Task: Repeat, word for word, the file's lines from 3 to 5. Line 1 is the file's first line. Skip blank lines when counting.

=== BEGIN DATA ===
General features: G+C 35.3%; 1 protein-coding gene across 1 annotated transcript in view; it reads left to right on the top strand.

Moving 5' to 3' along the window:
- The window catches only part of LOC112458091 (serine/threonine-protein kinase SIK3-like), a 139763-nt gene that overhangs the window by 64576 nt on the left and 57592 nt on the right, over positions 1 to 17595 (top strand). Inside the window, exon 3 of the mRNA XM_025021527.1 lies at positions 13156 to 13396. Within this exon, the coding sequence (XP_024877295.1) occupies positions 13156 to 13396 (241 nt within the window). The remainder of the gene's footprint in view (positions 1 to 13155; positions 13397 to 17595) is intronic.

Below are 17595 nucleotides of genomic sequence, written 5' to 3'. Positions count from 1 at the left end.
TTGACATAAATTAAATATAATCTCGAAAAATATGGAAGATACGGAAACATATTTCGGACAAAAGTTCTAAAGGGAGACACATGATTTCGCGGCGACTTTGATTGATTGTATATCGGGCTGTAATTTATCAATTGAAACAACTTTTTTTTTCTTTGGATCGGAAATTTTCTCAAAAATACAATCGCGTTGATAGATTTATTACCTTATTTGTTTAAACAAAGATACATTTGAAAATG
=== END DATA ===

- The window catches only part of LOC112458091 (serine/threonine-protein kinase SIK3-like), a 139763-nt gene that overhangs the window by 64576 nt on the left and 57592 nt on the right, over positions 1 to 17595 (top strand). Inside the window, exon 3 of the mRNA XM_025021527.1 lies at positions 13156 to 13396. Within this exon, the coding sequence (XP_024877295.1) occupies positions 13156 to 13396 (241 nt within the window). The remainder of the gene's footprint in view (positions 1 to 13155; positions 13397 to 17595) is intronic.

Below are 17595 nucleotides of genomic sequence, written 5' to 3'. Positions count from 1 at the left end.
TTGACATAAATTAAATATAATCTCGAAAAATATGGAAGATACGGAAACATATTTCGGACAAAAGTTCTAAAGGGAGACACATGATTTCGCGGCGACTTTGATTGATTGTATATCGGGCTGTAATTTATCAATTGAAACAACTTTTTTTTTCTTTGGATCGGAAATTTTCTCAAAAATACAATCGCGTTGATAGATTTATTACCTTATTTGTTTAAACAAAGATACATTTGAAAATG